Phone bills can be confusing There are various services charges and taxes associated with using a phone number You may be tempted to ignore the fine print However, I suggest you check your phone bill carefully Circle any charges you don’t understand and call your phone company for an explanation You may be a victim of “cramming.”
What is cramming? According to the FCC: “Cramming is the practice of placing unauthorized, misleading, or deceptive charges on your telephone bill Crammers rely on confusing telephone bills in an attempt to trick consumers into paying for services they did not authorize or receive, or that cost more than the consumer was led to believe.”
Could cramming happen to you? Yes Here are two common examples:
1 You signed up for a new phone service because they offered a low monthly fee However, you weren’t told that common services, like texting or long distance, weren’t included in the fee and you’d be charge extra for each message.
2 You used your phone to donate money to the earthquake in Haiti They said it would be simple and the charge would appear on your phone It did But then you find a new recurring “membership” fee on your account after that donation That’s a classic example of “cramming.”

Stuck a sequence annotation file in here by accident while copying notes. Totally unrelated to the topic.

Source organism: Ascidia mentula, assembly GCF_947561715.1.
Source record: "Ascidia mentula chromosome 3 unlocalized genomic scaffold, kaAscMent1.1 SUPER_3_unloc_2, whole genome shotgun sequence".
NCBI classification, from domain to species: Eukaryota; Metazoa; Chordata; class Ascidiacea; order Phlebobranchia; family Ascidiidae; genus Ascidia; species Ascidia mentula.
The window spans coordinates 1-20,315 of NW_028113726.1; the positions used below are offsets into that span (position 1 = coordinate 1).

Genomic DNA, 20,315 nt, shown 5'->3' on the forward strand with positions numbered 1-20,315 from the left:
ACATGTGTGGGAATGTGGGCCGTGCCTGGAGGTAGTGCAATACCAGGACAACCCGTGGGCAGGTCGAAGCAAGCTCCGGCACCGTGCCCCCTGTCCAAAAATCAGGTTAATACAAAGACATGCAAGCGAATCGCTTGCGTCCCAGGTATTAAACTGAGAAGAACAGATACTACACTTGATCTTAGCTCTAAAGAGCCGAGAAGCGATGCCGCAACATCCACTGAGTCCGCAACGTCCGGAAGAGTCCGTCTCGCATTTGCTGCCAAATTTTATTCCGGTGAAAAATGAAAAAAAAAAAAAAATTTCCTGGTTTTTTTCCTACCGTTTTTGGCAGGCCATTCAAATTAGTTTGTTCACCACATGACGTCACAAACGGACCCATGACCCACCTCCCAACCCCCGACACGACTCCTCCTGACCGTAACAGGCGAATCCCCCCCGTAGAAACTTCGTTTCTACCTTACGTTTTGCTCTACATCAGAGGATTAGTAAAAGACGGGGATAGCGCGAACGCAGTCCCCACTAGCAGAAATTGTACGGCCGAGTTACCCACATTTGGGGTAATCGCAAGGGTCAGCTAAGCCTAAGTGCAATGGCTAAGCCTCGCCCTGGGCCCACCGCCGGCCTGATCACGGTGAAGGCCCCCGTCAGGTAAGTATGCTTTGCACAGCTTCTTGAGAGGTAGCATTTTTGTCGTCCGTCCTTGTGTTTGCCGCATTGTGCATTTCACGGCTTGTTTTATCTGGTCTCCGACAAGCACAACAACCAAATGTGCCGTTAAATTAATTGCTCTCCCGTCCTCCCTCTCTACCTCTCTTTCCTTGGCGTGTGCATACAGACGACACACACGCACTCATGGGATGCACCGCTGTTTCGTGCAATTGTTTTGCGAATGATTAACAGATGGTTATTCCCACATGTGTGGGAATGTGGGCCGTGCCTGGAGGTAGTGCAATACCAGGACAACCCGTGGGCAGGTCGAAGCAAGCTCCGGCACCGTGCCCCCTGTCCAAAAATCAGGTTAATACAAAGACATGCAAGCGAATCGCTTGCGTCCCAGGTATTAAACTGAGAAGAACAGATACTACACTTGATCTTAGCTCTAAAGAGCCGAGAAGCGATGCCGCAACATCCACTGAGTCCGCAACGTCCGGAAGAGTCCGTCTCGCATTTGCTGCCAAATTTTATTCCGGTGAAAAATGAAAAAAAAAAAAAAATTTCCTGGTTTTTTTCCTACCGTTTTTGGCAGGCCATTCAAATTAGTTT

Here’s the bad news Unlike a credit card company, you cannot contact your phone provider and dispute the charge Typically, the phone company refuses to get involved and you are left to fight this on your own.
So what are you supposed to do? You can contact your phone company to request to block third party charges on your phone bill Once you do this, you can no longer authorize charges either, so texting donations is out It’s an all or nothing option
You should be aware of your bills and look at them closely for anything unauthorized and take appropriate action Do you remember the telephone days of Ma Bell and the breakup back in 1984? Before the breakup, there was only phone company and charges were easy to trace Shortly after the breakup, it was still easy to track your charges because you were billed on one statement regardless of how many companies you used Those days are over Today, you need to carefully review your phone statements to protect yourself against fraud.
For more information on cramming, visit the FCC at www2.fcc.gov/cgb/consumerfacts/cramming.html